Latest posts by Bryanna Briley (see all)
- Nick Cave’s Soundsuits Confront Racism With Radical Artistry [Video]
An exhibition entitled “Here Hear” was previously on display at the Cranbrook Art Museum in Detroit, close to Cave’s alma mater.- October 17, 2016
- Body PositiveSpeaker Malia Anderson Talks Passion, Perseverance and Paying It Forward
“What if I just woke up every morning and said ‘This is my body and I love it.’ and then I went out the door and presented myself in the best possible way?”- October 9, 2016
- Terrence Crutcher Did Not Have To Die Because Police Assume Black Men Are Threatening [Graphic Video]
Crutcher’s sister says her brother planned to make the family proud. "And because he was a ‘big bad dude’, he’ll never get that chance."- September 23, 2016
Malia Anderson is a stylist and body positive speaker who works in the San Francisco Bay Area. As a community leader, philanthropist, and businesswoman, she inspires young people to follow their dreams in spite of challenges.
Anderson has been in the fashion industry for almost twenty years. “I started out studying fashion in college as soon as I got out of high school. I worked in fashion production, working backstage and directing photo shoots. I really liked it.
Her company, “Style by Malia” allows her to do what she loves, working as a personal stylist for a wide variety of clients. Though it was always a dream, this company is not her first rode. “Style by Malia” is actually the third company I’ve owned. I started my first company when I was 15. A friend and I started a catering company. We would go around and cook for high school parties.
“When I was in the fashion industry, I started a company just so I would be able to have a company that I could market as a wardrobe styling and image consulting firm. I did that almost 15 years ago. I started Style by Malia in 2009 as a blog. I wrote funny blogs about celebrity fashion, and how to adapt those looks into real-world settings.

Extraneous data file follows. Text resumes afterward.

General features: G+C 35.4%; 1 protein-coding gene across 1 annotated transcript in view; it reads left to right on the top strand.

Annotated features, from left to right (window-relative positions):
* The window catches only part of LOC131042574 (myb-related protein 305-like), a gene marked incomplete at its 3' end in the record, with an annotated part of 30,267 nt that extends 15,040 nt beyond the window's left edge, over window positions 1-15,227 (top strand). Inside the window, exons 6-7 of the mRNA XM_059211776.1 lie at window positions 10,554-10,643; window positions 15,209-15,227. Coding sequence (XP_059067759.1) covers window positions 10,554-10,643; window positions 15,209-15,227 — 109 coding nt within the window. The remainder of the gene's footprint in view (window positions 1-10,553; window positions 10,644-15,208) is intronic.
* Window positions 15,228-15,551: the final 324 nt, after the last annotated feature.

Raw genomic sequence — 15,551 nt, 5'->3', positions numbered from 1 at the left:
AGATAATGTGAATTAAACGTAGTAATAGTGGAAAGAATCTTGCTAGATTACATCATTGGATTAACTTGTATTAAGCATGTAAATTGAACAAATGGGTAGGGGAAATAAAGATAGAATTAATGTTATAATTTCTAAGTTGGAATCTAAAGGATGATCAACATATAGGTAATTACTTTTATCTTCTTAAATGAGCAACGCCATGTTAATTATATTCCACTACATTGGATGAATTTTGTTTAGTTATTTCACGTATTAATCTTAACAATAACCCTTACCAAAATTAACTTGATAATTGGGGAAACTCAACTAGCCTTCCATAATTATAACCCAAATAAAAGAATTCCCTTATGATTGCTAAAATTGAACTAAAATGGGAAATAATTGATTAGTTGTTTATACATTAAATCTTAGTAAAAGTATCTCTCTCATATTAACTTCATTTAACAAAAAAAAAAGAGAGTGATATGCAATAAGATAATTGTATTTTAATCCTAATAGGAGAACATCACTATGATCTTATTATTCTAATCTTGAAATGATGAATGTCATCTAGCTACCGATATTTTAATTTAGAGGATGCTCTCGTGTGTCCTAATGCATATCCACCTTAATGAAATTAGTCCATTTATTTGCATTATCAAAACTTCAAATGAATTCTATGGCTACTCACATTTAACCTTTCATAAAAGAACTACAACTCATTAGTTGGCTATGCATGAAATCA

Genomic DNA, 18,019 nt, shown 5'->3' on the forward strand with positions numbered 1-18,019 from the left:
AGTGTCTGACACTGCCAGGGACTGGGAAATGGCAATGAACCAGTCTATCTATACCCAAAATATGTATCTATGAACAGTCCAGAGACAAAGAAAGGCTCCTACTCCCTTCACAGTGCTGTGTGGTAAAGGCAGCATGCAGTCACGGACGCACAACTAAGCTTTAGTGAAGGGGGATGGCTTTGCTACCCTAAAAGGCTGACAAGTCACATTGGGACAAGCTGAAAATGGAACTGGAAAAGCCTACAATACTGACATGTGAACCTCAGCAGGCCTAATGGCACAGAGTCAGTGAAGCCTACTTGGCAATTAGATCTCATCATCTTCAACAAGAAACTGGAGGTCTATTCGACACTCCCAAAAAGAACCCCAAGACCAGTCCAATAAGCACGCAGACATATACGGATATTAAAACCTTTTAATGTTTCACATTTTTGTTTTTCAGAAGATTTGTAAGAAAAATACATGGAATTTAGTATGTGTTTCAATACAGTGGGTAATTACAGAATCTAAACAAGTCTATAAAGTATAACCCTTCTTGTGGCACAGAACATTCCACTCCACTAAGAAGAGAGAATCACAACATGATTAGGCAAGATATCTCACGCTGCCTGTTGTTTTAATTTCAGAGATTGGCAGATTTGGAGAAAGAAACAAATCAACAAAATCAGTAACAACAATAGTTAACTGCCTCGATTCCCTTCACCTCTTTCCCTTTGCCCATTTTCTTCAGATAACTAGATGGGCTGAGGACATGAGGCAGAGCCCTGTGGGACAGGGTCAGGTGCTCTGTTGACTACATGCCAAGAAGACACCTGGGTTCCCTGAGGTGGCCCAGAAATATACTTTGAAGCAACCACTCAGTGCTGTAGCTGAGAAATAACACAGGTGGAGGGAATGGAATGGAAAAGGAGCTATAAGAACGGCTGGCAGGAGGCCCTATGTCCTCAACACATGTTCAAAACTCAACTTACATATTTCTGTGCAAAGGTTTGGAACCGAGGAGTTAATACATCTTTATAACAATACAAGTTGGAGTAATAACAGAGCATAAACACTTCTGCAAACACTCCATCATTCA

Anderson knew it was time to leave her former job when things just weren’t fun anymore. “Corporate America and I were not having a good time. We were in a horribly bad relationship that was just getting a little ridiculous. I was in media and we just started having problems. At the time, we were owned by the New York Times and we had this big corporation telling this little small town paper how things should run.
“It was costing me time, and energy, and money, and I was sad, and I just didn’t want to be there. The opportunity came to part ways and I left. I got scared, like everyone does when they leave corporate America and I tried to find another corporate job.
“My husband said to me after I spent three months looking for corporate work, ‘Why are you doing this? You have something that you love – why don’t you do that?’ That’s when I went ahead and started doing Style by Malia full-time.”
Juggling the responsibilities of being a business woman and taking care of yourself and your family isn’t always easy. Laughing, Anderson confessed that she does have a lot on her plate and “Sometimes I don’t juggle it! There is no such thing as work-life balance; I have not been able to achieve it, and I’ve just given up chasing it – I can’t do it.
“There are days when I can’t make it happen and something is going to fall by the wayside. It sucks, but that’s life. It happens. I don’t have children, and I never really wanted to. Not having kids doesn’t impede my life, but I am a wife, and I have a home. Those are things that are very important to me, and I try to make it all work.
“I have a husband who is very understanding, and he knows that some days I will call him and say, ‘I am not going to make it home for dinner.’ I make him a priority, and I make us a priority, but there is a lot of juggling. I’m so glad that I have a team that understands my crazy. They get me!